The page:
If the CNS report (whose audience will be mainly mainlanders) reflects what the invited Hong Kongers felt, it was as much a revolutionary opera as an exercise:

In the morning at 10:50, three signal lights rose into the air, and the long-awaited PLA-simulated naval gunfire was opened. At command, the enemy targets were shrouded in smoke.

上午10时50分,三发红色信号弹升空,等待已久的解放军模拟舰炮火力率先开火。一声令下,敌方目标即被硝烟笼罩。

[…]
The turns of firepower attacks didn’t stop. Armed helicopters had just taken off, when mortar bombs arrived at high speed. As the flight speed was too fast, and as the sunlight hampered the eye, the trajectories weren’t clearly visible, but explosions, one to another, could be seen on the opposite hilltop. Six rounds of ten mortars firing, and the enemy targets had suffered heavy destruction.

轮番的火力攻击,并未就此收手。武装直升机刚刚飞离,迫击炮弹急速而来。因飞行速度过快,加之阳光刺眼,现场还没看清弹道,炮弹就已在对面的山头上密集爆炸。10门迫击炮6次齐射,敌方目标遭受猛烈的压制摧毁。

You can probably imagine the rest.

Either the SCMP reporter, the CNS correspondent or this blogger’s translation has got some details wrong though. According to the SCMP, it wasn’t six mortars, but six military helicopters that were mobilised fired on targets set up on the mountain from distances of about 1km.

Either way, the SCMP quotes former Hong Kong security chief Regina Ip Lau Suk-yee (叶刘淑仪) as saying that

I don’t think we need to read too much into the timing. I think the garrison has a duty to assure us that they are well-prepared and ready to defend Hong Kong if there is any threat to our security

Her comments referred to a possible link between the exercise, and a sweeping and controversial national security law, passed by China’s “National People’s Congress” three days earlier.

Apparently, the guests did the propaganda work within Hong Kong, telling the SCMP reporter that the timing of the exercise was unimportant, and that the PLA was merely trying to show Hong Kong that it had the power to protect the city.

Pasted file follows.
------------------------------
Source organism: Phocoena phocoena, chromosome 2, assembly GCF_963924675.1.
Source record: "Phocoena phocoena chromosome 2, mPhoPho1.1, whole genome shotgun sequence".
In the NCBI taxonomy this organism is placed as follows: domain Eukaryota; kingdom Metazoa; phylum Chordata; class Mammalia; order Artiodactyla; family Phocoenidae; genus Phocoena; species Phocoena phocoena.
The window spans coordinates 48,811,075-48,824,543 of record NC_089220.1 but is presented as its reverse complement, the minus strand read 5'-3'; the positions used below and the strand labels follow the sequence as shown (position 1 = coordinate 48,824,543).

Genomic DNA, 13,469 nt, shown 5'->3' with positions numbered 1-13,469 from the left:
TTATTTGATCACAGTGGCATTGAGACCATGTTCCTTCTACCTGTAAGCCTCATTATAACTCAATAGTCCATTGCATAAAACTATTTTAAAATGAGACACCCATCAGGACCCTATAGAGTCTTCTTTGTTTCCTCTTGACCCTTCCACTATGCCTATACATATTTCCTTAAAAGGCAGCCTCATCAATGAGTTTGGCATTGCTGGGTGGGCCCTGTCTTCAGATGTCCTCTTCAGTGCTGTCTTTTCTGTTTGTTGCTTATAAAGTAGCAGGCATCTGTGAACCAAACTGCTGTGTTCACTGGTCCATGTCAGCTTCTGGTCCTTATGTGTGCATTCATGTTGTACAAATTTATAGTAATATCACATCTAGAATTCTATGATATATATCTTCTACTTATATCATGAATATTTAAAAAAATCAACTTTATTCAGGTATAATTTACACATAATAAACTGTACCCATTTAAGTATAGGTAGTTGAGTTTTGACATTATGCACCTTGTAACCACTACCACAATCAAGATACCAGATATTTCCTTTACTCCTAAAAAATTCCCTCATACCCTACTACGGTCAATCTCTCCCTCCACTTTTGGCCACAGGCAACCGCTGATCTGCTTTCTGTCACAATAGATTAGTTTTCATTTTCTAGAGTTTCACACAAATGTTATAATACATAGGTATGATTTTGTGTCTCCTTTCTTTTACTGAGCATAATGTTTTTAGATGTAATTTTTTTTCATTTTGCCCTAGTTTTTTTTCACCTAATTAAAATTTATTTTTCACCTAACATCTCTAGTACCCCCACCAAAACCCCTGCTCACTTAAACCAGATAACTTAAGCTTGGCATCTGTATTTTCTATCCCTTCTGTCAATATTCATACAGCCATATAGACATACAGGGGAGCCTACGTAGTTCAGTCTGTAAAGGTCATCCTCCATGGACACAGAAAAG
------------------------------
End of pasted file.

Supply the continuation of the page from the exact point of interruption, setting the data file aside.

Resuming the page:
Radio Free Asia (RFA), a US broadcaster supervised by the Broadcasting Board of Governors (BBG), points out that the exercise on Saturday had been the first time that the PLA troops stationed in Hong Kong had invited media and guests. Two of these, Regina Ip, Ma Dingsheng (马鼎盛, apparently a Fenghuang/Phoenix-affiliated miltary commentator from Hong Kong), are quoted both by the SCMP, and RFA.

The Economist points out that state security is a job for the top, conveying

the remarkable range of Mr Xi’s worries, with potential threats seen to be emanating from sources as diverse as the internet, culture, education and outer space.

While the vagueness of the “national security law passed in Beijing could be followed by detailed regulations later, it was unlikely that its key terms will ever be defined more precisely. To Mr Xi, vagueness is a useful weapon.

There could be a little relief in Hong Kong, however, the Economist adds, given that the bill would not be applied in the territory.

That said, the bill isn’t lacking ambition outside mainland China. Ît obliges not only Hong Kong or Macau, but Taiwan, too, to defend China’s sovereignty, notes the SCMP. Huanqiu Shibao (环球时报, in an article rendered here by Sina), notes that the passing of the “National Security Law” had ccaused shock in Hong Kong and Taiwan (全国人大常委会高票通过新的国家安全法,在香港和台湾引发震撼).

The Huanqiu article suggests – without becoming to specific about this question – that worries in Hong Kong that people seen as daring oppositionals like Joshua Wong (黃之鋒) could be arrested when visiting mainland China were unfounded, as the bill was not applied in Hong Kong for the time being (即使法律暂时不在香港执行).

There were, of course, many people in Hong Kong who welcomed the new state security law, Huanqiu adds. But the article also quotes BBC coverage according to which the government and the public in Taiwan (literally: the court and the commonality, 台湾朝野一致反对大陆新国安法) unanimously opposed the bill.